Have you ever found yourself in a beautiful place, free from your worries, everything in its place, time almost at a standstill? I have a memory like that of stretching out in a rowboat on a sunny day in the Adirondack Mountains of New York State, the boat at anchor, as I read a book among the dozens that excited me during my doctoral studies at Syracuse University. A moment like that is a taste of utopia. The word means “no-place” and “good-place” at the same time, and that moment on the lake was for me a place set apart and also a moment of sheer goodness.
Now let me quote a passage from the Gospel of Matthew:
The sky kingdom is drawing near.
Care for those who are suffering.
Wake up those who are unconscious.
Refresh those who have suffered rejection.
Get rid of daimonic tendencies.
The sky kingdom is a place apart, ideal and full of pleasure. The day I enjoyed the boat in the lake was utopian in that it wasn’t like every other day. It had the frisson, the special electric delight, of a moment of perfection. The image of the sky can evoke such a place and such a moment.
I like to think of Jesus’ vision for a new way of being in the world as utopia. I don’t mean a perfect, romanticized, and escapist fantasy image. I mean a hard-nosed, realistic way of imagining what life on the planet could be, along with the resolution to bring this state, this new kind of “kingdom,” into being.
We get a similar insight into utopia in the Tao Te Ching:
The world is a sacred vessel;
it is not something that can be acted upon.
Those who act on it destroy it;
Those who hold on to it lose it.
Actual utopian communities never work out well, though there have been many experiments, especially in America. Maybe the secret is not to make a utopia but to live in a utopian way. The actual utopia is, as Jesus says, always approaching, almost here but not quite.
I think utopia should be in your imagination and in the plan for your life. Imagine doing your best to make a life and personality that shows what utopia could be. When people meet you, they don’t encounter the old world with its neurotic self-interest and combativeness. No, they see someone trying to do it differently, even if the result isn’t perfect. When they meet you, they feel: I’ve never seen anything like this before. Here is a person beyond kindness and beyond acceptance and understanding. This feeling of being in another new and better world is essential to utopia, and your task as a utopian is to do things differently and better.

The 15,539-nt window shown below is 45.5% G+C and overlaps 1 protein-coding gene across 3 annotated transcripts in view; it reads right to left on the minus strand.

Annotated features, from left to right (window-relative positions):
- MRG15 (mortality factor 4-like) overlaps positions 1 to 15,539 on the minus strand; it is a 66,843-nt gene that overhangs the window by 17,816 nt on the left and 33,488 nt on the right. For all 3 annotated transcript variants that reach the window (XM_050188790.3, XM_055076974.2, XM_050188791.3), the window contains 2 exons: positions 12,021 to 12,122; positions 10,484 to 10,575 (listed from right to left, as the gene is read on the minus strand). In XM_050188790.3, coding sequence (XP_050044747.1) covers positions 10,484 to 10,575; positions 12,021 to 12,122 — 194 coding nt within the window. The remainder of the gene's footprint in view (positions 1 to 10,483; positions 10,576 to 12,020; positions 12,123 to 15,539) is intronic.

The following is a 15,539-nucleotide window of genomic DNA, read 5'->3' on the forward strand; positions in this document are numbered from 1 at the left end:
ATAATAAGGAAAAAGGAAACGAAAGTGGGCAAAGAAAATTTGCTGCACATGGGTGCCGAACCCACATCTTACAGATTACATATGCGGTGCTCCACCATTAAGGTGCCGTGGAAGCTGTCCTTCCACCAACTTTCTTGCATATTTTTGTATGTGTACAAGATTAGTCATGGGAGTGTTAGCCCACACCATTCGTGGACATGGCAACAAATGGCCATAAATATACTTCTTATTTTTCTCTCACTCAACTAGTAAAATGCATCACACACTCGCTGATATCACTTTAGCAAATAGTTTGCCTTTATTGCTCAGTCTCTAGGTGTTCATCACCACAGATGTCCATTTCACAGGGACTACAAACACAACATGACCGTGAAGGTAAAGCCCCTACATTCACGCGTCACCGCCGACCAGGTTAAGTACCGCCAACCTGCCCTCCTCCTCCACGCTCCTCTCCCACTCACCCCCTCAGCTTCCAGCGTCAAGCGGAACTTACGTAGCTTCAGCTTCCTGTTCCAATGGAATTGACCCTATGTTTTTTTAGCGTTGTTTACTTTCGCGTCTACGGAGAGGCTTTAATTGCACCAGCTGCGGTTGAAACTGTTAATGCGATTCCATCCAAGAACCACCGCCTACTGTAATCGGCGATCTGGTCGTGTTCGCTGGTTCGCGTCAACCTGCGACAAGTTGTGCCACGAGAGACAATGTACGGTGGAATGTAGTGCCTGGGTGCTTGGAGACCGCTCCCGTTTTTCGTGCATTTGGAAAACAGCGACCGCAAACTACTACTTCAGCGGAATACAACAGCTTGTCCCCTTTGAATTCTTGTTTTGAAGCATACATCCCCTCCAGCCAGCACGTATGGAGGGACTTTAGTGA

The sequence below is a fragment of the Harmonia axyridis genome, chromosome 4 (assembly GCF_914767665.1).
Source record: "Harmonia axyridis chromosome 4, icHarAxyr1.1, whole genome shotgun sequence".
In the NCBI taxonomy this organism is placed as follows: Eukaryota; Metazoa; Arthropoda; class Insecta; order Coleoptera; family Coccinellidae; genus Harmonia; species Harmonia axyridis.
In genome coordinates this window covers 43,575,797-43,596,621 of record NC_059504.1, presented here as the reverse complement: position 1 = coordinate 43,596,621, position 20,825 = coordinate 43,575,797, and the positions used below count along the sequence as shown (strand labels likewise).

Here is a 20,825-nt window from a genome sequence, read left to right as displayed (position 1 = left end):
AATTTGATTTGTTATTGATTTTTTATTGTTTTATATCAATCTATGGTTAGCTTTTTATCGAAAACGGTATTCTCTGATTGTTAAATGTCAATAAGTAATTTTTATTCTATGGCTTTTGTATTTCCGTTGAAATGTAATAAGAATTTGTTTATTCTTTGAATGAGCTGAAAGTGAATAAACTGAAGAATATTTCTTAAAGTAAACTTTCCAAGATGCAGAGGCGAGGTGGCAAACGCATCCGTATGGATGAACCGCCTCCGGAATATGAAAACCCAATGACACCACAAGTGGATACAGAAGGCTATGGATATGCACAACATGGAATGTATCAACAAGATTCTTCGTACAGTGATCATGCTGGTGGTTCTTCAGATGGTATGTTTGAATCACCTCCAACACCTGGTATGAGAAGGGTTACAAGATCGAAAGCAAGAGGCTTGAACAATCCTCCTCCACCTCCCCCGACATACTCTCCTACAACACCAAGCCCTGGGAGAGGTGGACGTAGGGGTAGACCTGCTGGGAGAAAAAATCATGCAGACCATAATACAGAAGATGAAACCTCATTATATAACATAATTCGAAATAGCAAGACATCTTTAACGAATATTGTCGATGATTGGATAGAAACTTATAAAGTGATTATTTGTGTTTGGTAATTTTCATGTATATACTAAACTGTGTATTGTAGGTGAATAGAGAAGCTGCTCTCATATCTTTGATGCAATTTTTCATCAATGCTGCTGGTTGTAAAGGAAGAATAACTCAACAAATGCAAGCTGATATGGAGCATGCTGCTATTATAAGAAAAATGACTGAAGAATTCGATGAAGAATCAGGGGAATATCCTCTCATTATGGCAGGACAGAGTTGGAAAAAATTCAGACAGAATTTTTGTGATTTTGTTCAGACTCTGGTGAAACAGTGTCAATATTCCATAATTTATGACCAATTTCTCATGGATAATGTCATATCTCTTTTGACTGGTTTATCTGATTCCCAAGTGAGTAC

We see many strong hints of utopia in the teachings of Jesus, the Tao, and many other spiritual and not so spiritual sources. Jesus’ plan is quite comprehensive: offer care, not cure, whenever you see suffering. When you have to deal with stupidity and ignorance, help wake people up. Don’t let problems go untouched. When you come across people who are rejected for race, nationality, economic status, or even illness, do something about it. Give them hope. Finally, do your best to banish people’s demons: xenophobia, narcissism, greed, jealousy, chronic anger. This is Jesus’ recommended path to utopia, what he calls the sky kingdom.
The Tao suggests a particular kind of not-doing or non-action. This is not literal passivity but action free of striving and moralism and personal agendas and goals. You get to utopia by daily practice. Imagine, for instance, that your partner or child does something that annoys you. Instead of your usual complaining or shouting or slamming, you find some inner peace and a bigger perspective—and do nothing. Imagine how powerful that calm silence could be.
Utopia exists in your heart and your life, not in some vain hope for a perfect world. Your mind could be utopia, if you could reframe everything that happens in terms of your vision of peace and creative non-action and if you decide to always adopt the role of healer. You can’t expect someone else to be utopian if you’re not there.
I’m drawn to the idea of utopia also because of my namesake and idol Thomas More’s most famous book, Utopia. Some say what makes his utopia stand out from other more political types is his humanism. It is also his loyalty to the Jesus way, his love of family and children, his life of learning and creative output, and his abiding and impressive sense of humor and wit. Utopia never fully exists in reality, but occasionally you get hints of it, and that seems to be enough. It is always approaching, and that itself is a mysterious quality worth an hour of meditation. So here’s a riddle: What is real but only imagined? Present, but never fully here. It could be the most important thing in life, yet it starts with the letter “U,” which means nothing.
Thomas Moore has been a monk, a musician, a professor, and for the past 30 years, a psychotherapist practicing archetypal therapy with a spiritual perspective. His latest book is The Soul of Christmas, from Franciscan Media.